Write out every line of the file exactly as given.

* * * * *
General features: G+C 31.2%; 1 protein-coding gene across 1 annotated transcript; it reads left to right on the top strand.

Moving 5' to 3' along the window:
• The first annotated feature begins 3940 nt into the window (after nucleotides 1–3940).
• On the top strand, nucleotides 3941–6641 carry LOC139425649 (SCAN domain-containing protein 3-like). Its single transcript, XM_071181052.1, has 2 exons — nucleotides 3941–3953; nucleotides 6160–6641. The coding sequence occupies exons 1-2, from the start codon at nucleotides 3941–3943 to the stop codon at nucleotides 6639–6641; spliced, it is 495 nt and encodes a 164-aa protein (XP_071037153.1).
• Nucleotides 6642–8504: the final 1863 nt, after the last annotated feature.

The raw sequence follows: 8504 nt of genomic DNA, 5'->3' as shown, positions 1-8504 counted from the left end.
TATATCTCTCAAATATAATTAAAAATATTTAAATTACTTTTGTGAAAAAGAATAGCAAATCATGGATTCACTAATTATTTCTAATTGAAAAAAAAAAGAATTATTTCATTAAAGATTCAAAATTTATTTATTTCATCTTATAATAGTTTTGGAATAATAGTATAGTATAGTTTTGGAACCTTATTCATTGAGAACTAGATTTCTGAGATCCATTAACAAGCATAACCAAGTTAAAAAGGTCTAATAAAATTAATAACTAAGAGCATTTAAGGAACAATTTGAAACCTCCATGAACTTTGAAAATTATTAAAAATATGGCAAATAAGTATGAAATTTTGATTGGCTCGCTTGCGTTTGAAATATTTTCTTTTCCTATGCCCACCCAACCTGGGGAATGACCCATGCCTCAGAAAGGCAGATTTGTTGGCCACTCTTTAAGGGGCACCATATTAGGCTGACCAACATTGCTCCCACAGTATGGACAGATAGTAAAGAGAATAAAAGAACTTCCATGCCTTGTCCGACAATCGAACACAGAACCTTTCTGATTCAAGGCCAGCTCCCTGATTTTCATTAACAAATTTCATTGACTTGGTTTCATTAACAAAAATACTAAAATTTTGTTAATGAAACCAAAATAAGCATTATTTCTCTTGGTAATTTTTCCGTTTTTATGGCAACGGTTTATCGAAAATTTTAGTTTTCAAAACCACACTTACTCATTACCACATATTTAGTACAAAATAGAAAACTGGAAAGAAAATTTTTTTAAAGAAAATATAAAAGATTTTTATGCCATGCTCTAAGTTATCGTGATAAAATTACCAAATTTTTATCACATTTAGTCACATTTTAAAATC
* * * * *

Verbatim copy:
General features: G+C 31.2%; 1 protein-coding gene across 1 annotated transcript; it reads left to right on the top strand.

Moving 5' to 3' along the window:
• The first annotated feature begins 3940 nt into the window (after nucleotides 1–3940).
• On the top strand, nucleotides 3941–6641 carry LOC139425649 (SCAN domain-containing protein 3-like). Its single transcript, XM_071181052.1, has 2 exons — nucleotides 3941–3953; nucleotides 6160–6641. The coding sequence occupies exons 1-2, from the start codon at nucleotides 3941–3943 to the stop codon at nucleotides 6639–6641; spliced, it is 495 nt and encodes a 164-aa protein (XP_071037153.1).
• Nucleotides 6642–8504: the final 1863 nt, after the last annotated feature.

The raw sequence follows: 8504 nt of genomic DNA, 5'->3' as shown, positions 1-8504 counted from the left end.
TATATCTCTCAAATATAATTAAAAATATTTAAATTACTTTTGTGAAAAAGAATAGCAAATCATGGATTCACTAATTATTTCTAATTGAAAAAAAAAAGAATTATTTCATTAAAGATTCAAAATTTATTTATTTCATCTTATAATAGTTTTGGAATAATAGTATAGTATAGTTTTGGAACCTTATTCATTGAGAACTAGATTTCTGAGATCCATTAACAAGCATAACCAAGTTAAAAAGGTCTAATAAAATTAATAACTAAGAGCATTTAAGGAACAATTTGAAACCTCCATGAACTTTGAAAATTATTAAAAATATGGCAAATAAGTATGAAATTTTGATTGGCTCGCTTGCGTTTGAAATATTTTCTTTTCCTATGCCCACCCAACCTGGGGAATGACCCATGCCTCAGAAAGGCAGATTTGTTGGCCACTCTTTAAGGGGCACCATATTAGGCTGACCAACATTGCTCCCACAGTATGGACAGATAGTAAAGAGAATAAAAGAACTTCCATGCCTTGTCCGACAATCGAACACAGAACCTTTCTGATTCAAGGCCAGCTCCCTGATTTTCATTAACAAATTTCATTGACTTGGTTTCATTAACAAAAATACTAAAATTTTGTTAATGAAACCAAAATAAGCATTATTTCTCTTGGTAATTTTTCCGTTTTTATGGCAACGGTTTATCGAAAATTTTAGTTTTCAAAACCACACTTACTCATTACCACATATTTAGTACAAAATAGAAAACTGGAAAGAAAATTTTTTTAAAGAAAATATAAAAGATTTTTATGCCATGCTCTAAGTTATCGTGATAAAATTACCAAATTTTTATCACATTTAGTCACATTTTAAAATC